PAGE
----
Supersensitivity in Food Sensitive People
By Joan Breakey
(Specialist food sensitivity dietitian)
In “Sensitivity and Childhood Trauma” edited by William Wilkie 2009
Published by The Amanda Flynn Charity Pty Ltd c/o Kenlynn Properties Aust Pty Ltd
When I was growing up I suppose I was like most people. I thought the amount of light, noise, smell, touch, and taste that I find acceptable was much the same as everybody else‟s. Perhaps, with a dietitian‟s interest in food, I did acknowledge that there were people we described as having a “cast iron stomach” and at the other end of the spectrum those who were food gourmets.
However, when I began working with a low chemical diet I met people with a wide variety of sensitivity to all sensory input, and in a variety of body functions such as their tolerance of pain and temperature change. I began to reflect on phrases and words we use in normal conversation that took on a new meaning in this group. These include being “Driven to distraction!” “rubbed up the wrong way!” “left with a bad taste in my mouth”, “thin skinned”, and “touchy”.
I have pulled together ideas that combined describe the picture I found: the phenomenon of food sensitivity and its interrelationship with supersensitivity.
Food sensitivity is the body’s reaction to various chemicals in food such that an adverse reaction occurs. These reactions can include becoming hyperactive, getting a rash, migraine or irritable bowel pain. Reactions occur in a variety of parts of the body.
We can say that food sensitivity [like the closely related condition of allergy] is a multi-system disorder. This means that the symptoms can occur in any of the body systems: the skin, the lungs, the digestive system or others. This will be shown by the variety of distressing symptoms mentioned in the following discussion.
Target organ sensitivity is the way we describe which organ is targeted for sensitivity in a particular person. One person may have a sensitive brain and have attention deficit hyperactivity disorder [ADHD] or headaches, another may have a sensitive skin with eczema and yet another a sensitive gut with irritable bowel syndrome [IBS]. Just as allergy is said to be a hypersensitivity reaction to a food protein, food sensitivity is a hypersensitivity reaction to a variety of chemicals in food.
Food sensitive people are those whose various symptoms improve when they use a diet reducing a group of suspect food chemicals which include food additive colour and flavour, most preservatives, natural salicylates and amines, and natural and added monosodium glutamate, as well as smells. There is some variation in just which of these suspect chemicals each food sensitive person reacts to. We call this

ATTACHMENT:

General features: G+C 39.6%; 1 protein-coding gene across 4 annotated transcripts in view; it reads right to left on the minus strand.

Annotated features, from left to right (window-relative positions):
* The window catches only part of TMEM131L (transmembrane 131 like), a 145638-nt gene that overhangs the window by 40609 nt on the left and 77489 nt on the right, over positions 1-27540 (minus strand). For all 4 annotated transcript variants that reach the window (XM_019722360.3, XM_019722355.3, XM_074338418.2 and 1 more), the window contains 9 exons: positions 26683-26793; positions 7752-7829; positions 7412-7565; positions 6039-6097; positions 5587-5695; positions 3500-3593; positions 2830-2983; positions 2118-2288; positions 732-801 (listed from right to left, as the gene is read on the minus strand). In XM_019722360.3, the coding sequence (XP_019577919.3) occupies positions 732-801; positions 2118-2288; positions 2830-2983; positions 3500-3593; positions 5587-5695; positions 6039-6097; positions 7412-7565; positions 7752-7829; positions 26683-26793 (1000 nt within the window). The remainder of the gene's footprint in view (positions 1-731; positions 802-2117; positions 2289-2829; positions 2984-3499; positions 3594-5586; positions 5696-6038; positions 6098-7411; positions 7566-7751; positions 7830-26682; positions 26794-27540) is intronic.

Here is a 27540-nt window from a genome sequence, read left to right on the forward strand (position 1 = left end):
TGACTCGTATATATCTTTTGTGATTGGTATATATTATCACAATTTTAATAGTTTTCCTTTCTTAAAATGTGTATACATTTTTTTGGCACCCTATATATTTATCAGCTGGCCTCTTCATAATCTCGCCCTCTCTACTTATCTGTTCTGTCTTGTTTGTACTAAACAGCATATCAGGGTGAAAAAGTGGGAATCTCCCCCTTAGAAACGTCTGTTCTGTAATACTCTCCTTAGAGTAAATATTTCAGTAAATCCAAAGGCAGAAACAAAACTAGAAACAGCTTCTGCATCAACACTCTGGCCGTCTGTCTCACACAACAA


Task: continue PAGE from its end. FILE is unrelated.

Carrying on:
target substance sensitivity. The process of diet investigation to determine each person‟s diet is described in my book “Are You Food Sensitive?”
Supersensitivity as I am using it in this discussion is the phenomenon whereby a person is more sensitive than normal to input into their various senses, to the extent that it often interferes with normal function. A child may be so sensitive to his mother’s vacuum cleaner noise that he becomes very distressed, an infant may not get to sleep unless all forms of light entering the room are blocked, a child may find a particular garment so scratchy that he stays restless and irritable.
In food sensitive people this supersensitivity may also result in adverse physical symptoms such that particular smells produce migraine, particular noises result in distraction from work, or scratchy clothes produce a rash. The concept of supersensitivity grew from the word „supertasters‟: a group who were being researched for their increased sensitivity to taste. This resulted in their being more discriminating about food than those in the normal range.
I realised that I had met them, in the very fussy eaters I was seeing, and I had also met supersmellers, and also children and adults who were supersensitive to touch, light and sound. Supersensitivity occurs in other groups such as those with autism. Of course there are also those whose supersensitivity is outside the normal range but is constructive rather than interfering, such as in wine tasters, musicians, gourmet chefs, or even teachers who seem to have “eyes in the back of their heads‟! These are seen both in the food sensitive group and in the population generally.
Supersensitivity in the food sensitive people